Although now confident and accepting of the condition, she admits that in those first months after receiving the news it was a rather different story.

“It was a daunting time,” Lou said.

“The supermarkets weren’t anywhere near as well stocked as they are now and I started to trawl through the samples I’d been given on prescription - which were horrible. I started to see food as a problem and I felt deprived and angry.”

Throughout those first years she received great support from a group of other young women in the same situation, who came together for informal meetings offering advice and a friendly ear.

They used to meet up every couple of months - baking together at each other’s homes and enjoying the company of others who were going through similar experiences. The support network is still there today - although the meetings have reduced as they all work to balance career commitments and family life.

Lou admits that it is “wonderful to feel well” now that she has a hold on her condition, but still misses the spontaneity of life without a strict diet regime.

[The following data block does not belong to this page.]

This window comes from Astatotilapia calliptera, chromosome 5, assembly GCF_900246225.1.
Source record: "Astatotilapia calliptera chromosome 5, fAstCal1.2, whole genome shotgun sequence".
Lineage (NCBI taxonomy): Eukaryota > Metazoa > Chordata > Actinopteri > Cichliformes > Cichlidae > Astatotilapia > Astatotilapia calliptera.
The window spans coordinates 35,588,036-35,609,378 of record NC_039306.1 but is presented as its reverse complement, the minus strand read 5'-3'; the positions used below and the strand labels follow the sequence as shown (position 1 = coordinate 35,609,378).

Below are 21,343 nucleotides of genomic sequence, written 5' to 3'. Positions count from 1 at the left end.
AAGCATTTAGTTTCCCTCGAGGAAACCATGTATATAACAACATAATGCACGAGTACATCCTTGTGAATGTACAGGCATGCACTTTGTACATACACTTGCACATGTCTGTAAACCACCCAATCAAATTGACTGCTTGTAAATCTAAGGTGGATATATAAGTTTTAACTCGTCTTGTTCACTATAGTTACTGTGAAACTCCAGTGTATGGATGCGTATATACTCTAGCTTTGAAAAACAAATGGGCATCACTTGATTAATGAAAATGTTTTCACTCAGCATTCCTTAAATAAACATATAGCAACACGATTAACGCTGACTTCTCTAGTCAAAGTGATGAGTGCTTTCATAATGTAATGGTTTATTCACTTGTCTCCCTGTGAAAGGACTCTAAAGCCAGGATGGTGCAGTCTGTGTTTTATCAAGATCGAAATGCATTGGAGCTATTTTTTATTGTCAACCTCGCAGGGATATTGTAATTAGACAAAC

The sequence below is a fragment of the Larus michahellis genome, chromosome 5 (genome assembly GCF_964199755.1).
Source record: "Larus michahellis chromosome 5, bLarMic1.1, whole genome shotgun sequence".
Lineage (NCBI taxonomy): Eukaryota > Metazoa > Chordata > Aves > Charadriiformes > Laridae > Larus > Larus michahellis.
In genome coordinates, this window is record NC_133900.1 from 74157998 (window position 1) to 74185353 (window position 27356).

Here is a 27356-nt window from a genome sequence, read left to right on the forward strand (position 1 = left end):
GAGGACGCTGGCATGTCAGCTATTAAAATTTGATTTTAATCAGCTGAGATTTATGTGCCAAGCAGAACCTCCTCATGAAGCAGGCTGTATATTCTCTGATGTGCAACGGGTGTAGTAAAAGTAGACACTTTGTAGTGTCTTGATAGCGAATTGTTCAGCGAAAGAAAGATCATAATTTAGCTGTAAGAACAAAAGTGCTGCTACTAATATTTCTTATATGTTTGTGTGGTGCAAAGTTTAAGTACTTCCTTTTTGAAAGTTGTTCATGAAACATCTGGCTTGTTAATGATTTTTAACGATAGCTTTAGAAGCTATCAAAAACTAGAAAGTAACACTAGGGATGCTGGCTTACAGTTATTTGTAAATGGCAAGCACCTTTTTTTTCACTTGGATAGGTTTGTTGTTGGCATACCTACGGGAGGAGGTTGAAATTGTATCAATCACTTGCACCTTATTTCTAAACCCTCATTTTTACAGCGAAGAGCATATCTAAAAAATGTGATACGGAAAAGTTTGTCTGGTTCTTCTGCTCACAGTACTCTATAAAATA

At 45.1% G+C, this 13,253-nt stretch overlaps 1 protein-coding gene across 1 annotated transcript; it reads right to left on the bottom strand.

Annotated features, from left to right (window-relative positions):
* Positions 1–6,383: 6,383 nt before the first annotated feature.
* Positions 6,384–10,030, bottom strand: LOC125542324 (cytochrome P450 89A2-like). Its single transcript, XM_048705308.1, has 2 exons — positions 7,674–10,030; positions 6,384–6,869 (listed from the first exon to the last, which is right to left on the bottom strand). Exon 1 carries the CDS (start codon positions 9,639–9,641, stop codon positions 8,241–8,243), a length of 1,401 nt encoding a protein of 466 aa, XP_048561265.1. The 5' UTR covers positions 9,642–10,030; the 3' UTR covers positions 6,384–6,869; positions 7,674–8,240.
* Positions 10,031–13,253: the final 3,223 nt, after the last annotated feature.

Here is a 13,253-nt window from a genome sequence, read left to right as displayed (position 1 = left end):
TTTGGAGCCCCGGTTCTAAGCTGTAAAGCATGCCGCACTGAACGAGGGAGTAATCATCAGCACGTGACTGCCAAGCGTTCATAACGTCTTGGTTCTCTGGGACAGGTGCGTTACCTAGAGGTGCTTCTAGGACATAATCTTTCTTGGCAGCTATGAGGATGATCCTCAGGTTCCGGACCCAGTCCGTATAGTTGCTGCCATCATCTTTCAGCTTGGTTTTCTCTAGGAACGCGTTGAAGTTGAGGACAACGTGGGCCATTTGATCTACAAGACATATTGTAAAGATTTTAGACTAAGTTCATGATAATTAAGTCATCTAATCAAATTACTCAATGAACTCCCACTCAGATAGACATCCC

“It is another thing to manage,” Lou said, “which can get annoying when your life is so busy anyway.

“There’s nothing that you can do which is spontaneous when you are coeliac - I can’t jump in the car on a sunny day and enjoy fish and chips on a bench on the seafront at Bridlington any more. And although shops and restaurants are getting better at making provision for gluten free diets, there’s still a long way to go. I dread things like train and plane journeys because there is never anything available that is suitable for me to eat, even the salads nearly always have pasta in them - you always have to be prepared and make sure you have snacks in your bag.”

And she added that although there are now plenty of alternatives available for her to tuck into without fear of becoming ill, none quite match up to the ‘real thing’.

“I’d just love to be able to tuck into some warm crusty bread,” Lou said. “Walking past a bakery and smelling that smell is awful!

“But I just have to put it out of my mind. I have come to terms with it now.

“I’m grateful that I can control it and I don’t have to take tablets every day. The fact that you feel well when you are managing it - compared to how I felt beforehand - is great, and helps make it easier to deal with.”

Coeliac Awareness Week runs from May 16 to May 22.

Silversmiths in Arundel Street, Sheffield city centre, is hosting a special four-course gluten free dinner on the night of Monday May 16 to celebrate.

Catering students from Sheffield’s Castle College will also be cooking up some gluten free treats for Coeliac UK members on May 17 to mark the awareness week.

The charity is asking people across the country to do something gluten-free during the awareness week. Visit to register your support.

Email to make contact with the South Yorkshire and North East Derbyshire branch of the Coeliac UK organisation, which is chaired by Mike Davidson.